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Friday, July 05, 2019

Changing Direction... always a possibility, given the way I work, but sometimes it's inevitable.

I spoke here about being inspired by the work of Sean Scully.  This is the second of those pieces, which would have been three pieces of fabric set together, had I had three suitable pieces... however, these two seem to sit fairly well together, so here we are.  Nothing like the work of Mr Scully, but entirely like mine...nobody can ever accuse me of not being flexible in my approach.  The fabric itself was two pieces which were donated by a couple of kind friends, when I bemoaned my lack of scrap fabric (I'm still bemoaning my lack of hand dyes, but that's another story).  The pinky brown fabric on the right has been reversed, to tone down the patterning, while scraps of the fabric on the left have been used to create a vertical and a couple of horizontal lines, to develop the relationship between the two cloths.  Finally, there's a lutradur circle, with a shell inside it, at the top.  And it's ready to stitch.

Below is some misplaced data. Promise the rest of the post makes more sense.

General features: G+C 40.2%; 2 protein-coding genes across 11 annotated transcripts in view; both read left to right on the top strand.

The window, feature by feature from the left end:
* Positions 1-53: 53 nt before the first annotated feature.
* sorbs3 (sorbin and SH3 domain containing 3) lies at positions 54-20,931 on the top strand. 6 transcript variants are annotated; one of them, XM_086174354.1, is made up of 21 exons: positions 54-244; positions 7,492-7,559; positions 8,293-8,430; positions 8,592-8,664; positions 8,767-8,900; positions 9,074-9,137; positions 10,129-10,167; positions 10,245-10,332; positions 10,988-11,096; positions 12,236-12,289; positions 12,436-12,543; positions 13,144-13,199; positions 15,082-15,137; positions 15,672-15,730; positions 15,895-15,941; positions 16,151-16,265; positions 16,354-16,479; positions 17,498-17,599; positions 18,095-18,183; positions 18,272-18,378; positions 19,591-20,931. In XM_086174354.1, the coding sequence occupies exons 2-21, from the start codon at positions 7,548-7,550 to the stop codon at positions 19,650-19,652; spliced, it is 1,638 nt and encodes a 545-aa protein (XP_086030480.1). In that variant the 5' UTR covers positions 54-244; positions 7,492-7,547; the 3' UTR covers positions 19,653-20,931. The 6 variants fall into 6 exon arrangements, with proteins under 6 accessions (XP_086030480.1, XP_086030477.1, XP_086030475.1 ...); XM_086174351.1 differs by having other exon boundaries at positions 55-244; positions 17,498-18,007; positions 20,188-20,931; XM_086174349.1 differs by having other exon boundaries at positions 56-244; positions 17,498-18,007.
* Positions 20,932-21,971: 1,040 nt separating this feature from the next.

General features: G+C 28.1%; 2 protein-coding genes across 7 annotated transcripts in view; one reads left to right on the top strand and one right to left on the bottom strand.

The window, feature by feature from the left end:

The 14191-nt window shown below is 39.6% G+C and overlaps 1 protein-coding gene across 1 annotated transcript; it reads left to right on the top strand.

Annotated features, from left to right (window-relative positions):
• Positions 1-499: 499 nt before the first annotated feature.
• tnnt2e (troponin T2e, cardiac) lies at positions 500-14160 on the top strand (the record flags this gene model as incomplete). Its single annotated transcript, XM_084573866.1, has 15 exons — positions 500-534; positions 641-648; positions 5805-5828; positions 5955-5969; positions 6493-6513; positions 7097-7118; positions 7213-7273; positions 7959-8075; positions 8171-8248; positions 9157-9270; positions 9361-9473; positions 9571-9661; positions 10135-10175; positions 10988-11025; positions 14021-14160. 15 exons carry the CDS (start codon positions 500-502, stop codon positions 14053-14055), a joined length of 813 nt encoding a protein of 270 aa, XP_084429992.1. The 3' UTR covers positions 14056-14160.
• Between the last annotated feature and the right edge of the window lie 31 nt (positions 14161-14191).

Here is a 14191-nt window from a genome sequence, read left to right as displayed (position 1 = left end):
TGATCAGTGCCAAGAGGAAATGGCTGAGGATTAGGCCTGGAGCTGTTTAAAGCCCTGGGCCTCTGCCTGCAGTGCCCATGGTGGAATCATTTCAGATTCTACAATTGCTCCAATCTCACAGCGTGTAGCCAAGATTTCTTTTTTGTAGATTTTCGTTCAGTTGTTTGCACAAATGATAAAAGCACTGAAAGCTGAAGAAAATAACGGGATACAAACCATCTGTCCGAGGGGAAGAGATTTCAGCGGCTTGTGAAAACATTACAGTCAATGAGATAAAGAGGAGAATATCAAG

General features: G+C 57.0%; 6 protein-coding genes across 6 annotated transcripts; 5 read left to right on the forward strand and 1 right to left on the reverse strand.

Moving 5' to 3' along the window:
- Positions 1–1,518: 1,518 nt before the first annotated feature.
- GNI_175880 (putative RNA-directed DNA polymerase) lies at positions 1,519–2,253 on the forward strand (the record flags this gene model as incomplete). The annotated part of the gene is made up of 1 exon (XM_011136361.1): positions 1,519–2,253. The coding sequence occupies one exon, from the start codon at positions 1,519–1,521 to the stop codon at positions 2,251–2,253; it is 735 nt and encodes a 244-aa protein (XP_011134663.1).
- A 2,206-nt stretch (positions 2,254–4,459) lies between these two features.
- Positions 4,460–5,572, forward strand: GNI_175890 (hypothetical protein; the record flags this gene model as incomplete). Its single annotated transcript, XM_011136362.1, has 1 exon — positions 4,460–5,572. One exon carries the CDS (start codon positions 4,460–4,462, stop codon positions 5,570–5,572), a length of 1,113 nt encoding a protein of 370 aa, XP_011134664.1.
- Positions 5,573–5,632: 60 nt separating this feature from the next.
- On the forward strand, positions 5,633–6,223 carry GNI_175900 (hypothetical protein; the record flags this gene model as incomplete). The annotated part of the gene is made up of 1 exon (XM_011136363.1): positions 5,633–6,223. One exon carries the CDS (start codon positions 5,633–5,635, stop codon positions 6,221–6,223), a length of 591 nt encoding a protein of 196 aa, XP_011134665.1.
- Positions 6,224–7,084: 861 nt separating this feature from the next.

Which is my problem.   I spent a fruitless ten minutes looking for thread with which to hand stitch this piece.  I don't have the money to buy any, and I don't have any dye, either, so I can't make my own.  And I can't see myself hand stitching with machine thread, because it doesn't have the impact that perle and other thicker threads have.   I do have choices, though.

First off, I could just not stitch it at all.  And that's really tempting.  This piece feels like a painting, and were it a painting, it would be finished.  Fact is, though, that it isn't a painting, and it feels like it does need some stitch, albeit perhaps not as much as I might usually do.  So it looks like machine stitch is the only option.  Given the amount of machine threads I have, there's bound to be something suitable.  And if there isn't a variegated thread, I'll combine two plain threads.  I think I'll be stitching, not for pattern, but for texture, which will hopefully make those elements stand out a bit more, as well as connecting them.  For the meantime, though, I'm going to put it aside, and see how I feel after a couple of months.  Building time into design decisions is A Good Thing.  I don't think this will lead to a shift back to machine stitching in general, though, partly because it's too tiring, and partly because I've come to enjoy both the process and the result.

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